Saturday, July 24, 2010

Bike Racing, Honor and Sacrifice

This topic has been talked about ad nauseam and I've read all the different opinions and perspectives on whether Contador should have or shouldn't have waited and I figured I'd put in my own two cents. I'm not going to say that Contador should have waited for Schleck or that he was justified in attacking while his opponent was fixing his bike, but I am going to look at the implications of what Contador did and how it will affect his victory.

First, let's put this into a different perspective: say it was a local race series, and week after week, you race against the same guys and you consistently finish in third place. Then, one week, the guys who were consistently finishing first and second don't show up and you win the race. Sure, it's a victory, but it's not as sweet as the one where you bested the same guys that were beating you week after week. I think this is the same type of thing with Contador.

Is "El Pistolero" going to chalk up another TDF win? Undoubtedly. But, given the way he achieved  victory, will it truly be as sweet? I have to say no. That attack was motivated by fear and doubt and not the attack of a champion. Lady Luck handed Contador a gift and, because he hadn't been able to drop Schleck in previous attacks, he took full advantage. I'm not saying this was wrong, I just think it detracts from the elegance, purity and honor of his efforts and it turns the focus from Contador's exceptional fitness and prowess on the bike to a unfortunate incident that befell his main rival.

In my mind, when I visualize great victories, they inevitably involve sacrifice and risk, and with that sacrifice comes a sense of honor and a deep respect for your competition. Then there's also the satisfaction of knowing you gave absolutely everything to beat your competitors, who, in turn, were giving their all to try and beat you.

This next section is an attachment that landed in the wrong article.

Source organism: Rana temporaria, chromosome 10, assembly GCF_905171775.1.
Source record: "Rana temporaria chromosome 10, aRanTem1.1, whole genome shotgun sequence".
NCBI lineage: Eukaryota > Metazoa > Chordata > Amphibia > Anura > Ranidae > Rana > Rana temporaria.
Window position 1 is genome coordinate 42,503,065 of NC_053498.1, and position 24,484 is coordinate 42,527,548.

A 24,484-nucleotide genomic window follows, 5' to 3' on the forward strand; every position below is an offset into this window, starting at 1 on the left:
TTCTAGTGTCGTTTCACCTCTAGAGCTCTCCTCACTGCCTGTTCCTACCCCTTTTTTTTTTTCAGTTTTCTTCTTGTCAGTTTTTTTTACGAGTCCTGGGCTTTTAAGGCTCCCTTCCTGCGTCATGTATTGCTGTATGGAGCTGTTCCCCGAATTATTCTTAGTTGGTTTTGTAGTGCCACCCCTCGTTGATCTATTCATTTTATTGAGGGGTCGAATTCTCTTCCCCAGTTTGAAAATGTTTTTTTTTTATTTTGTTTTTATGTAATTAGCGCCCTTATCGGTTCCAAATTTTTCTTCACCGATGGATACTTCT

I've participated as a Cat 5/Cat 4 racer in both road and cyclocross races, and you come across all types of personalities. The ones I have the hardest time dealing with are the "winning is the only thing that matters" types. To me, this is the mentality that encourages sand bagging and un-sportsman-like conduct.  I think this type of behavior results from insecurity or maybe even laziness. This is the easy way, a short cut, and the path of least resistance. And, as most true cyclists can attest, this isn't a sport for those that look for the easy way.


  1. Well said but if Contador would have stopped, then the next two stages would have been ridden very differently. By continuing, Contador forced Schleck to attack on the next two stages. If they approached stage 17 with Contador behind 31 seconds and Contador had to attack, what would have happened then? That, we will never know. As it is right now, since Contador did not beat Schleck by 32 seconds in the TT, he won the Tour because of Schlecks chain problem.

    Nice blog!

  2. JC -

    Thanks for the comment! Yeah, we will never know if Schleck would have been able to stick it out. Right or wrong, I don't think I'm in the position to make that call, but it definitely made me reflect on those type of guys that you come across in rides/races. I think it's a matter of character, and Contador revealed something of himself when he decided to attack.

    We'll see what Andy does next year!

  3. In a race where tradition is so valued and honored, it's hard for me to say that Contador won this race outright. He took advantage of a mechanical situation and several times throughout this tour, the leader has waited for others with misfortunate to regain the peloton. Honor. Respect. Tradition. This is the Tour. Not seizing others unfortunate incidents.

  4. Hi Jason,

    Yeah, that's another take on it. It just goes to show that context is everything. When someone breaks tradition to blaze a new path or make an soem sort of advancement, we applaud them as pioneers. In this case, this was done at the expense of someone else, and done (in my opinion) out of desperation. That totally changes things and turns the pioneer into a honor-less opportunist.